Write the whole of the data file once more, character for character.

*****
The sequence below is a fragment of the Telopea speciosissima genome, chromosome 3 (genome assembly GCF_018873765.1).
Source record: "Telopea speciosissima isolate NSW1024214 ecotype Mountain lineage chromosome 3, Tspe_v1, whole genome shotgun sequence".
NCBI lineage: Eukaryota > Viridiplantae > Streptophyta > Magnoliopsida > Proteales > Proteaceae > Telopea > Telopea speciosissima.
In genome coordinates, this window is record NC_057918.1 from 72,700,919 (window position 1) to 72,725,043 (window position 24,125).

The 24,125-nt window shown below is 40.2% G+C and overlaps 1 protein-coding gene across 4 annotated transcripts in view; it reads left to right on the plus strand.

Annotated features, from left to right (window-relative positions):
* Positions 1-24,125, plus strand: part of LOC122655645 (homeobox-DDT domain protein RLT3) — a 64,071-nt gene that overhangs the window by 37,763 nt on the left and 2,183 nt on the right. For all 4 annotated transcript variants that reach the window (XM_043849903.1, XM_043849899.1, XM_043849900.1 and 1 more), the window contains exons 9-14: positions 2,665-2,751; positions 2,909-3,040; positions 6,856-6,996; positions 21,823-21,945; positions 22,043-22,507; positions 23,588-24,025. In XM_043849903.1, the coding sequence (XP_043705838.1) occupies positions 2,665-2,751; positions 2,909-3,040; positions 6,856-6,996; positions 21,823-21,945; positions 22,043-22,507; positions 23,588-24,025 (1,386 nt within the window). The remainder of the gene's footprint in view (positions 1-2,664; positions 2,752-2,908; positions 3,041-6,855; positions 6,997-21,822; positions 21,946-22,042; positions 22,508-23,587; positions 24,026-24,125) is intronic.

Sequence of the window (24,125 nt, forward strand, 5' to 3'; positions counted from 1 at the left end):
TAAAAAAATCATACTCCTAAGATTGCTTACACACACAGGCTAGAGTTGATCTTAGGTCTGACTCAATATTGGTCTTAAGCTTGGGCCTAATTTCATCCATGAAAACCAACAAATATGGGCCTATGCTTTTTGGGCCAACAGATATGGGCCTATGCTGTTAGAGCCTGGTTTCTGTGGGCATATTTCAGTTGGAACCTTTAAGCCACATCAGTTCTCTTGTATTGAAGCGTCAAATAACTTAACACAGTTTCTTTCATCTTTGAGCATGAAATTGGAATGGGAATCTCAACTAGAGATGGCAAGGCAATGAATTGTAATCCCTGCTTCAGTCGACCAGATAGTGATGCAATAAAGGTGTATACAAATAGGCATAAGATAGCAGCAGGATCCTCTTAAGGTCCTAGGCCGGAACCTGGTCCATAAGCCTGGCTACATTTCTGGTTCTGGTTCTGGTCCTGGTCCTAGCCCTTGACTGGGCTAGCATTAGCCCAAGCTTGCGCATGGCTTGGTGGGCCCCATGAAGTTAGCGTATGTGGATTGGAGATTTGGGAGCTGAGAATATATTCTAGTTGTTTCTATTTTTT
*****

The sequence below is a fragment of the Telopea speciosissima genome, chromosome 3 (genome assembly GCF_018873765.1).
Source record: "Telopea speciosissima isolate NSW1024214 ecotype Mountain lineage chromosome 3, Tspe_v1, whole genome shotgun sequence".
NCBI lineage: Eukaryota > Viridiplantae > Streptophyta > Magnoliopsida > Proteales > Proteaceae > Telopea > Telopea speciosissima.
In genome coordinates, this window is record NC_057918.1 from 72,700,919 (window position 1) to 72,725,043 (window position 24,125).

The 24,125-nt window shown below is 40.2% G+C and overlaps 1 protein-coding gene across 4 annotated transcripts in view; it reads left to right on the plus strand.

Annotated features, from left to right (window-relative positions):
* Positions 1-24,125, plus strand: part of LOC122655645 (homeobox-DDT domain protein RLT3) — a 64,071-nt gene that overhangs the window by 37,763 nt on the left and 2,183 nt on the right. For all 4 annotated transcript variants that reach the window (XM_043849903.1, XM_043849899.1, XM_043849900.1 and 1 more), the window contains exons 9-14: positions 2,665-2,751; positions 2,909-3,040; positions 6,856-6,996; positions 21,823-21,945; positions 22,043-22,507; positions 23,588-24,025. In XM_043849903.1, the coding sequence (XP_043705838.1) occupies positions 2,665-2,751; positions 2,909-3,040; positions 6,856-6,996; positions 21,823-21,945; positions 22,043-22,507; positions 23,588-24,025 (1,386 nt within the window). The remainder of the gene's footprint in view (positions 1-2,664; positions 2,752-2,908; positions 3,041-6,855; positions 6,997-21,822; positions 21,946-22,042; positions 22,508-23,587; positions 24,026-24,125) is intronic.

Sequence of the window (24,125 nt, forward strand, 5' to 3'; positions counted from 1 at the left end):
TAAAAAAATCATACTCCTAAGATTGCTTACACACACAGGCTAGAGTTGATCTTAGGTCTGACTCAATATTGGTCTTAAGCTTGGGCCTAATTTCATCCATGAAAACCAACAAATATGGGCCTATGCTTTTTGGGCCAACAGATATGGGCCTATGCTGTTAGAGCCTGGTTTCTGTGGGCATATTTCAGTTGGAACCTTTAAGCCACATCAGTTCTCTTGTATTGAAGCGTCAAATAACTTAACACAGTTTCTTTCATCTTTGAGCATGAAATTGGAATGGGAATCTCAACTAGAGATGGCAAGGCAATGAATTGTAATCCCTGCTTCAGTCGACCAGATAGTGATGCAATAAAGGTGTATACAAATAGGCATAAGATAGCAGCAGGATCCTCTTAAGGTCCTAGGCCGGAACCTGGTCCATAAGCCTGGCTACATTTCTGGTTCTGGTTCTGGTCCTGGTCCTAGCCCTTGACTGGGCTAGCATTAGCCCAAGCTTGCGCATGGCTTGGTGGGCCCCATGAAGTTAGCGTATGTGGATTGGAGATTTGGGAGCTGAGAATATATTCTAGTTGTTTCTATTTTTT